Home Lifestyle Kate Middleton has a ‘key role’ when it comes to rewearing outfits

Kate Middleton has a ‘key role’ when it comes to rewearing outfits

At the start of the pandemic, Kate and William visited health workers in Croydon and The Duchess stunned in an affordable M&S dusty pink suit. 

More recently, Kate recycled the number and wore the pink suit trousers again when visiting parents who have been receiving help from peer support networks during the pandemic. 

The celebrity stylist added: “Considering the impact that Kate Middleton’s fashion choices have across the world and what Kate wears sells out the minute she’s seen wearing it, it’s only a good thing that she’s throwing her support by wearing more eco-friendly and ethical labels such as Faithfull the Brand and Beulah London, proving she has a key role when it comes to being involved in sustainable fashion.”

Rewearing clothes isn’t a novelty for most people and The Duchess has become known for recycling stunning outfits.

- Advertisement -

DON’T MISS:
Queen’s most extravagant brooch cost £50 million [ANALYSIS] 
Kate Middleton’s ‘authoritative’ parenting style [INSIGHT]
Meghan Markle has hourglass body shape while Kate Middleton is a ‘rectangle’ [EXPERT] 

Lalla continued: “Some people might not want to reuse clothing, they might opt to getting the newest styles on the market as fast as possible, snapping them up while they are still at the height of their popularity, and then, sadly, discard them after a few wears, which is why it’s so important for Kate to wear recycled fashion teaching the nation that its better for the environment to reuse clothing than only wearing the piece once and purchasing another piece soon after.

“Recyclable fashion is so important to the plant, as clothes that don’t get recycled end up in landfills that create greenhouse gases so recycling them helps diminish the forces that contribute to climate change. 

“Reusing fabric in old clothes means less resources, both monetary and environmental.”

Royal sources previously revealed that Kate and William are making an effort to be more relatable and rewearing outfits is just one way they are doing so.

The royal bride borrowed her Norman Hartnell wedding dress from her grandmother when she stepped out at her wedding in Windsor in July.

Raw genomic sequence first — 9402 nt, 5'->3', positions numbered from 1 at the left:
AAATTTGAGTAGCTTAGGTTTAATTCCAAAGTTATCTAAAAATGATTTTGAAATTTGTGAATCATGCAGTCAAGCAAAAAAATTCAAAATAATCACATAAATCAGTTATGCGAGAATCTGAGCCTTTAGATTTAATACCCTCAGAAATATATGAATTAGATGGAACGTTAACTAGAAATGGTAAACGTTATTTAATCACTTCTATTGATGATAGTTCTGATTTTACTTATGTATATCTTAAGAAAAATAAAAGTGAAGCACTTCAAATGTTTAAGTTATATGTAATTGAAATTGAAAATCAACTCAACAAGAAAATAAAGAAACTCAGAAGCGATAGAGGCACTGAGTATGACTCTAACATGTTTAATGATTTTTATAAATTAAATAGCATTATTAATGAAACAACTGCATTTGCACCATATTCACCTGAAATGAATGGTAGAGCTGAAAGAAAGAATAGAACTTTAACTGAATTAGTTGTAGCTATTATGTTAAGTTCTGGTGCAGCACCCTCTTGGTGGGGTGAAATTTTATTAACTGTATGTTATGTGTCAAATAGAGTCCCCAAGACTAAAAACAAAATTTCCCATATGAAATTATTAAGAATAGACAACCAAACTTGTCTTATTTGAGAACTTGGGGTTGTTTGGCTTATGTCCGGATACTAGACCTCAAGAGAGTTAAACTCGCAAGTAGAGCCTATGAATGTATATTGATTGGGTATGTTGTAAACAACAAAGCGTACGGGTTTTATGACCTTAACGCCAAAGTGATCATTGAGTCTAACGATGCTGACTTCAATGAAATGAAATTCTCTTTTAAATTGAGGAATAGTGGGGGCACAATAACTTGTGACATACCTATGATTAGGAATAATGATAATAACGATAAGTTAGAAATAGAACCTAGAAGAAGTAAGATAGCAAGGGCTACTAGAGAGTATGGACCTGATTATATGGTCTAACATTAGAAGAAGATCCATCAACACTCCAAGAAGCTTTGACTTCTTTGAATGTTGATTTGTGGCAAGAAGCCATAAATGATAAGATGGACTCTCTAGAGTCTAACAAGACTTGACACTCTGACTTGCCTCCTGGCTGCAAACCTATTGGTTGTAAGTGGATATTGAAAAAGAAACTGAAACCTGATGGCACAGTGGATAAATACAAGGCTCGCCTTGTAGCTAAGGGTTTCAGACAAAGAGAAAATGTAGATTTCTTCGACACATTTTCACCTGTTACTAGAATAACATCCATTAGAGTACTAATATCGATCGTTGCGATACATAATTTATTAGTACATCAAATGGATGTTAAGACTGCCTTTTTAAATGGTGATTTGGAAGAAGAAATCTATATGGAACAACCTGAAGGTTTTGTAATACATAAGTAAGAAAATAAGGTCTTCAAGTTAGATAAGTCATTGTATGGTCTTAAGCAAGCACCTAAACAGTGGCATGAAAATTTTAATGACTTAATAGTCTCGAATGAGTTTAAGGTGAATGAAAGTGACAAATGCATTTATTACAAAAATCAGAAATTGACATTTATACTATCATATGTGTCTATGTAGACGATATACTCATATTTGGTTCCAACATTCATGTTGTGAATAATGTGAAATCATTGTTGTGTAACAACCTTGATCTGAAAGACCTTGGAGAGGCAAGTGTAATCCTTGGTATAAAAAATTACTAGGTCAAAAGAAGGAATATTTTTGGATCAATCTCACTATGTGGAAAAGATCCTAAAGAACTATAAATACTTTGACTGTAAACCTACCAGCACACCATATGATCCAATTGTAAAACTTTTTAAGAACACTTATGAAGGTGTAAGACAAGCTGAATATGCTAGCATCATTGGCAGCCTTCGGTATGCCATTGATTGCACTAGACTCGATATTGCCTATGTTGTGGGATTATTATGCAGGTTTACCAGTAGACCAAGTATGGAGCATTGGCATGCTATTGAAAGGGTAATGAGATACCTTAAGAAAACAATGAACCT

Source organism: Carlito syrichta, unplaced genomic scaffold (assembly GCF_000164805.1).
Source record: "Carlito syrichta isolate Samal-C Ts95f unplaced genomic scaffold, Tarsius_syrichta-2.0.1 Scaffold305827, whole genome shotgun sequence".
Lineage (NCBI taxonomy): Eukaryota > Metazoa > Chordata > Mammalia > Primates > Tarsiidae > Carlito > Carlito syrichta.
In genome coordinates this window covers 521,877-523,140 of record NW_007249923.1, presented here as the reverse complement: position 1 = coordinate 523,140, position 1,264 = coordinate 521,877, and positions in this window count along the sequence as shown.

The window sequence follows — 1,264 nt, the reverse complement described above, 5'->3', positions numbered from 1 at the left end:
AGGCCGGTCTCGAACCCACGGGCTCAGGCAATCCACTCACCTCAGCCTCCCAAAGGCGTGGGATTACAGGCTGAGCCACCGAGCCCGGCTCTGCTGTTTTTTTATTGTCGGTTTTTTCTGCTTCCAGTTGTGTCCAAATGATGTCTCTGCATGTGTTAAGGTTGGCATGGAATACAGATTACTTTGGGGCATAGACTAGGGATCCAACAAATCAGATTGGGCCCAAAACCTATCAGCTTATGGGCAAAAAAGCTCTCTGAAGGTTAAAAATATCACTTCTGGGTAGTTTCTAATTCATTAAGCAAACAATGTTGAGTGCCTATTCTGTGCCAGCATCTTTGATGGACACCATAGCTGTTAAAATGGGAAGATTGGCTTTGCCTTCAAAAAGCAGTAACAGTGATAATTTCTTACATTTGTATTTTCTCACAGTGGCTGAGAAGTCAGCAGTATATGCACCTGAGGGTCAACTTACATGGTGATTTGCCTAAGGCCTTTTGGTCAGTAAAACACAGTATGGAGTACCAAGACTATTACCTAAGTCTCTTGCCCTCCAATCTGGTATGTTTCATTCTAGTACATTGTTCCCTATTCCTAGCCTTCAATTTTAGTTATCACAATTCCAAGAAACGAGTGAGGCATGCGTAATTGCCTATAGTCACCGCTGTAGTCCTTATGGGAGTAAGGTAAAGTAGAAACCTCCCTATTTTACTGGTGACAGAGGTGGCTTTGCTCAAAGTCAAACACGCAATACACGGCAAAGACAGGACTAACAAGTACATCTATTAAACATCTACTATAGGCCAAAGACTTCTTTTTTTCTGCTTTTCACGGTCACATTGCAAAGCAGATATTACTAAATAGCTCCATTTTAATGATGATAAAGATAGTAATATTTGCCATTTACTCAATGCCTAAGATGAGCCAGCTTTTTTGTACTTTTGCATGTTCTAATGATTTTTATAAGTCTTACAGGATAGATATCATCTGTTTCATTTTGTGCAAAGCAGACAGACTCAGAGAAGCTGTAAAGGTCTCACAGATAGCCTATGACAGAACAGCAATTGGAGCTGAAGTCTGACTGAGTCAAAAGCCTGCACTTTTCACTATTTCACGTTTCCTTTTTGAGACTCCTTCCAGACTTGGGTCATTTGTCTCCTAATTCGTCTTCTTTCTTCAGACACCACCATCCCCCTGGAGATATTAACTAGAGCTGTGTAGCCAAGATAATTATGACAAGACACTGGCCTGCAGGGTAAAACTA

Kate Middleton has been seen in some vintage pieces a handful of times but Lalla explains that this avenue of fashion may be even more powerful. 

Lalla explained: “To see the Duchess of Cambridge wearing vintage clothing sends a very powerful message about sustainability in fashion. One of her most memorable pieces was a beautiful vintage, magenta Oscar de la Renta dress with a ruffled neck and black polka dots which she wore during a visit to Ireland.

“She kept to the retro vibes of the dress by accessorizing with hoop earrings, classic black pumps and a black clutch bag. 

“Some people see vintage as no more than old clothes and don’t see the beauty in the garments, although it is certainly growing as a definable trend.  

“Vintage pieces are one of a kind, making them stand alone garments which are perfect for when Kate attends events. There is something to be said for wearing an item of clothing that nobody else in the world owns, making every garment unique and a treasure. 

“Vintage stores like William Vintage and Rellik both house high-end designer vintage pieces which would suit Kate perfectly. William Vintage stocks the finest vintage clothing in the world in my opinion, whilst Rellik sells fantastic eclectic vintage curated items from the 60s to the present day.”

- Advertisement -

The celebrity stylist explained the Duchess re-wearing clothing or styling vintage pieces may encourage the world to make more conscious decisions.

“I feel the ‘Kate Effect’ would help encourage and guide the public to be more conscious of their fashion choices both with regard to sustainability and uniqueness.”

LEAVE A REPLY

Please enter your comment!
Please enter your name here

This site uses Akismet to reduce spam. Learn how your comment data is processed.

Popular